After breakfast, we began preparations for the day’s journey. It would be a long day of learning and adventure. We would need to get a good start if we were to accomplish all that we wanted. Everyone participating in the exploration was supposed to help out with the morning chores, but my crew wasn’t cooperating. Being the leader, I picked up the slack and got all of the work done, so we could leave on time. My group was small, consisting of two lovely, albeit lazy, young ladies- one older, in braids, the other younger with striking blue eyes.
Having picked up the breakfast mess and getting together our gear, I announced it was time to leave. “Come on girls! Get ready for an exciting day!”
Reluctantly, the pair got up and followed me, looking tired and bored. Admittedly, we had seen a lot already this week, so I could understand the fatigue
“They’ll wake up once they see what I’m going to show them today!” I thought, springing ahead energetically.
As we went, I gave my introductory talk, the girls yawning periodically.
Soon we stood at the foot of a mountain, home to one of the world’s few matriarchal societies.
“Don’t look for men here, ladies. You won’t find any.”
This statement peaked the interest in the older of the two. “What do you mean? Where are the men?”
I smiled, finally having gotten a reaction. “Well, you see, males in this culture are only considered good for reproduction; once the females have mated with them, they kill them and dispose of the bodies.”
“No way!” said the other girl, eyes wide.
Smiling, I continued, “We’ll be exploring this mountain, girls, and then going underground, to see the amazing way these women have constructed their city. You can watch, just don’t get in the way. They don’t like to be interrupted while they work. This is a socialist community,” I explained. “Everyone works and everyone shares what they have.”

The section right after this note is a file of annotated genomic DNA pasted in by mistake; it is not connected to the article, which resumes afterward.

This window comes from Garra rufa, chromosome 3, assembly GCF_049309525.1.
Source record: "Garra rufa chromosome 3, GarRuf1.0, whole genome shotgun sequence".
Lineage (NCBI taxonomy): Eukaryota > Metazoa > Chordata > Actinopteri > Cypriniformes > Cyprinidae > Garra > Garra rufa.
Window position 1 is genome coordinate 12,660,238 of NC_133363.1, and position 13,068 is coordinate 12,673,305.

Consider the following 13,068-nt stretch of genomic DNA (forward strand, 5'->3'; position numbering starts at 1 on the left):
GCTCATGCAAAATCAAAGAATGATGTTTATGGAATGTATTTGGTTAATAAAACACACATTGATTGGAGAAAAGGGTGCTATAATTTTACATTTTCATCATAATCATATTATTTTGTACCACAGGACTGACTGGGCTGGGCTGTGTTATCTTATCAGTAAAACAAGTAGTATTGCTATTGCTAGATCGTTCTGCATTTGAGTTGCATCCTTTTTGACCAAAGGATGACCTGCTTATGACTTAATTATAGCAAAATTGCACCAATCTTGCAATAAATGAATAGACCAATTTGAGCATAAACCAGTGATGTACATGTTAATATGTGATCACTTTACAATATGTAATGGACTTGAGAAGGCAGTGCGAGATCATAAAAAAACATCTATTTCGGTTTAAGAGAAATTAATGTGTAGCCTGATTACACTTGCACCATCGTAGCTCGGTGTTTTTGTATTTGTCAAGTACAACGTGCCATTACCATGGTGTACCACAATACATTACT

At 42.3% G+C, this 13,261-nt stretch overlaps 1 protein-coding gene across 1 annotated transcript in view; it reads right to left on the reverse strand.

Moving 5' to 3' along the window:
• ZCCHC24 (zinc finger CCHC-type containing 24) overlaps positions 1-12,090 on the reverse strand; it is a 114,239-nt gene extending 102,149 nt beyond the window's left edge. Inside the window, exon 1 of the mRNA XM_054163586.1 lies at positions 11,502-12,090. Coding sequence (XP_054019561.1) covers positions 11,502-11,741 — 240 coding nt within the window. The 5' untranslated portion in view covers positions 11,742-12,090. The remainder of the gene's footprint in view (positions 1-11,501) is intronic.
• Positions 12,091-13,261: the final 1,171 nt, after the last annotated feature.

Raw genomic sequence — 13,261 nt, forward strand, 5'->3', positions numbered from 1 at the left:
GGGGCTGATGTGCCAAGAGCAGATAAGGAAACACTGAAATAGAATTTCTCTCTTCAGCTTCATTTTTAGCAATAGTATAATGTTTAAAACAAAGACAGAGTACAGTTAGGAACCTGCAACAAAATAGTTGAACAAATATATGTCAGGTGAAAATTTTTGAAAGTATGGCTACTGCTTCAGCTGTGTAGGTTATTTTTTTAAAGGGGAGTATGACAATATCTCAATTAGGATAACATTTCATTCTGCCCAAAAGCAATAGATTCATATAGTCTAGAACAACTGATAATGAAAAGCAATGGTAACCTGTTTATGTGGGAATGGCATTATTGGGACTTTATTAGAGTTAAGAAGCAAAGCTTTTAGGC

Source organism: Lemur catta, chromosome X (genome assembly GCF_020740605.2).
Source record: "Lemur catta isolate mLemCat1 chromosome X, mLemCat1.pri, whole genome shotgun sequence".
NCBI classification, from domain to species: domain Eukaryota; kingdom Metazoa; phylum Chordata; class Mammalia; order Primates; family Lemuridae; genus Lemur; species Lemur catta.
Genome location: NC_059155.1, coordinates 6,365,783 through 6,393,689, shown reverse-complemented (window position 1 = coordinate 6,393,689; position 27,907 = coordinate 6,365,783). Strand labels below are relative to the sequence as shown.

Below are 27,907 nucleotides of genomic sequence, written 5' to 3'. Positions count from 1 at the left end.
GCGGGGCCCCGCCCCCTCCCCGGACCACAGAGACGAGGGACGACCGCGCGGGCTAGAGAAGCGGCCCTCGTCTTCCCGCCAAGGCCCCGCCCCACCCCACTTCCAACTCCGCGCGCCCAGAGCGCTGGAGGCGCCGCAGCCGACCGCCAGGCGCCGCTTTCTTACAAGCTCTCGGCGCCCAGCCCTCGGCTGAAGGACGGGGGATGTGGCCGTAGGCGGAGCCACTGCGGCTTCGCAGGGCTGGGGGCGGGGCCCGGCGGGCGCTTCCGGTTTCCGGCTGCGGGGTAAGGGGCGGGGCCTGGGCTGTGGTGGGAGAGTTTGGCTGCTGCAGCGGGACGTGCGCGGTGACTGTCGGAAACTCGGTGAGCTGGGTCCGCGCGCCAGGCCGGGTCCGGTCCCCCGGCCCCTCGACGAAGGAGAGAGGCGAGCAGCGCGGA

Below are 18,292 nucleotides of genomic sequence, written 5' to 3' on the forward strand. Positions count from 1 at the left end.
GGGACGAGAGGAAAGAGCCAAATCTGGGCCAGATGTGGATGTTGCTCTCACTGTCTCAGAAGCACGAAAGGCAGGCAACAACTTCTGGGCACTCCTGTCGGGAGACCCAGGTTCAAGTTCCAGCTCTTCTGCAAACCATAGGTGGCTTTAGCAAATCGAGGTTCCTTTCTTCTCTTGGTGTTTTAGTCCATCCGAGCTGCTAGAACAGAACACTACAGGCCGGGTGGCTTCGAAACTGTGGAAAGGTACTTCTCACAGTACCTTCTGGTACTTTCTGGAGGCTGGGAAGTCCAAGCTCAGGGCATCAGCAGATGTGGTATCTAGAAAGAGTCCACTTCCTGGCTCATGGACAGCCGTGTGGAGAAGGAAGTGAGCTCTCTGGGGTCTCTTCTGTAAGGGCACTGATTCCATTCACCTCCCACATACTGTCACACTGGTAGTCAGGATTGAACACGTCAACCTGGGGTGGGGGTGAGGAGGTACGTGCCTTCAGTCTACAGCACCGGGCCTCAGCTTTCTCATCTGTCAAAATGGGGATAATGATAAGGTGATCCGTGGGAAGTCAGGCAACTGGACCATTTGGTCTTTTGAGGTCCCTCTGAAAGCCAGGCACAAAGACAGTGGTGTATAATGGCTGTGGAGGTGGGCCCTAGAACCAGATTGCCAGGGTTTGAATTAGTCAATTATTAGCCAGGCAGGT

I could see the girls hiking with more enthusiasm now, anxious to see what lay ahead.
We entered the mountain through a tunnel and followed winding corridors until we came to the storage areas, room after room filled with food.
“Wow, there is enough food to last forever!” said the blue-eyed girl.
“Not forever,” I replied, “but at least the winter. This society places an emphasis on hard work and preparedness.” I recalled the uneven distribution of work that morning and hoped my students might learn a thing or two by observing this culture.
On we went to the hospital where sick and injured workers were recuperating. After that we came to the nursery. I explained that the ladies working there were responsible for the care of all the young.
“They’re cute,” both whispered, admiring the newborns.
Looking at my watch, I saw that it was almost time for our lunch break. “Let’s go see one more thing before we stop for lunch,” I suggested. “I saved the best for last.”
We journeyed down more twisting corridors, passing many doors before we came to our destination.
“This,” I said, pausing for effect, “is where the queen lives.”
The girls followed in silence as we entered the queen’s quarters. There lay the queen, surrounded by servants, who eyed us suspiciously, but said nothing.
“The queen is the only one who doesn’t work. These servants bathe her, bring her meals, clean up after her and even give her massages.” As if on cue, one of the servants began to rub the queen’s back.
We watched for a while, all three of us mesmerized. Remembering the time, I nudged the girls. “Let’s go. It’s time for lunch and we have more to see afterwards.”
We left the mountain and traveled a short distance to a place where we could set up lunch. I looked at the girls hopefully. “Why don’t you put away this gear and then help with the meal,” I suggested.
First the older responded, “Sure Mom!” grabbing the ant book and heading to the bookcase, then the younger, who just smiled and started placing napkins on the table. Our home school day, which hadn’t looked very promising earlier, had recovered nicely. I knew just what we would read during our Bible lesson:
Proverbs 6:6-8 “Look to the ant, you sluggard! Consider her ways and be wise, which having no captain, overseer or ruler, provides her supplies in the summer, and gathers her food in the harvest.”
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